The largest breeding colony of the endangered California Least Tern (Sterna antillarum browni) north of San Luis Obispo County occurs at Alameda Point, San Francisco Bay, California. Data on population size, reproductive success, and food habits were collected since the colony’s inception in 1976, while more specific data on breeding chronology (dates of active nesting and nest initiation dates), clutch size, hatching success, and size of prey dropped at the breeding site were collected from 2000-2004. The number of breeding pairs increased by 10.4% per year, making this colony the largest colony in San Francisco Bay and representing 6% of the state population. Breeding success varied but is generally superior to the state’s combined productivity numbers. Of the 32 Least Tern sites monitored in 2004, only five other colonies had higher breeding success than Alameda Point in that year. Despite the colony’s success, both hatching and breeding success have declined since the mid-1990s. Terns at this urban location forage in central and south San Francisco Bay, characterized by both marine and estuarine water. Dropped prey collected since 1981 indicate that silversides (family Atherinopsidae) were the most abundant prey in all years. Breeding success was positively correlated with the proportion of Northern Anchovy (Engraulis mordax, family Engraulididae), the second most common prey collected, suggesting that this high-energy fish may be beneficial to these terns. Potential factors limiting growth of this crucial northern Least Tern colony include predation and human disturbance, an inadequate protected nesting area, and environmental variability and its effects on prey abundance.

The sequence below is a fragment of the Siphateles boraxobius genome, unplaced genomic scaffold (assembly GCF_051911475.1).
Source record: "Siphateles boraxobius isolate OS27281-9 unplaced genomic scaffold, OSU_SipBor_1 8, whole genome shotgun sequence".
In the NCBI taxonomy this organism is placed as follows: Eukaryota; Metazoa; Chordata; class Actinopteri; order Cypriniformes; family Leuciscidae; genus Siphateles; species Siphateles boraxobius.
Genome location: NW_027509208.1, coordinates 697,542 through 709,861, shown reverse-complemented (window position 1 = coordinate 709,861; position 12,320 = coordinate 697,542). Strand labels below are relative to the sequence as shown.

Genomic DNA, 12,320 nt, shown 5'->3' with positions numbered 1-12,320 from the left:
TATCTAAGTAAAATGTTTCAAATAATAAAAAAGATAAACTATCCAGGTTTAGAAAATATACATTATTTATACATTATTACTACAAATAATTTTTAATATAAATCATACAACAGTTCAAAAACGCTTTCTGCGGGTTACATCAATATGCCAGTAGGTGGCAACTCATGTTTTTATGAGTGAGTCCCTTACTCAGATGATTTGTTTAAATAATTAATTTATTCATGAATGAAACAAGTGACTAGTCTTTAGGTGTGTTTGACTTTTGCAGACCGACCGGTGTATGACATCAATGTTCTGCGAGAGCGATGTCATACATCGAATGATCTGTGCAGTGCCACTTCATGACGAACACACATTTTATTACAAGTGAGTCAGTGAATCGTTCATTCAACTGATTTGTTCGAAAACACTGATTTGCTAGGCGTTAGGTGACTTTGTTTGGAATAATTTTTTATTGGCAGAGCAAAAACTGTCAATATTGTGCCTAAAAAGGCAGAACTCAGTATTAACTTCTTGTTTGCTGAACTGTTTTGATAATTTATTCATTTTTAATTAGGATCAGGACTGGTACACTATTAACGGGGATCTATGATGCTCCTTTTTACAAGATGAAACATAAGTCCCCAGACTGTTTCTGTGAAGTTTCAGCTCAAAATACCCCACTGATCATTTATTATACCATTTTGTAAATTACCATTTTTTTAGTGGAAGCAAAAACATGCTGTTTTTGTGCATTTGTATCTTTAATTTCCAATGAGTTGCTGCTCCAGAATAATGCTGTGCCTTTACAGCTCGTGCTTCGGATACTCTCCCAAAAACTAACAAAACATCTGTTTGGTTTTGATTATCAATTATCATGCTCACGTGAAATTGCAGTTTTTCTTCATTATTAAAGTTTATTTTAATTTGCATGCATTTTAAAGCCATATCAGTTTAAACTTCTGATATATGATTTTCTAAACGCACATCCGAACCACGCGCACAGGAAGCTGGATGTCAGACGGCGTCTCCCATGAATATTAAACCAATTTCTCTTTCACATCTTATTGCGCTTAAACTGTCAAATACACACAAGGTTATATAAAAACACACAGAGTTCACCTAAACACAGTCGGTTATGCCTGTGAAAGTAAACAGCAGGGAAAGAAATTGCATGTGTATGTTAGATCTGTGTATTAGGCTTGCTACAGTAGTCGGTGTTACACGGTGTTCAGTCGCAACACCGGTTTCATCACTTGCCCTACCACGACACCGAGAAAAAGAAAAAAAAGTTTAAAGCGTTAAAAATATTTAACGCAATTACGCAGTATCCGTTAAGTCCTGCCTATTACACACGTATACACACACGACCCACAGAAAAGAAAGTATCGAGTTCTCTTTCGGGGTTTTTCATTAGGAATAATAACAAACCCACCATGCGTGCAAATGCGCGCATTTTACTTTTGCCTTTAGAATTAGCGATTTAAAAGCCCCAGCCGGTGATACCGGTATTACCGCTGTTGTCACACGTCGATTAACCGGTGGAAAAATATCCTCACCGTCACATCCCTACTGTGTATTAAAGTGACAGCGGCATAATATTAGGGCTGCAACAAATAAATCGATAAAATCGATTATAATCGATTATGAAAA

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Vol. 30 • No. 3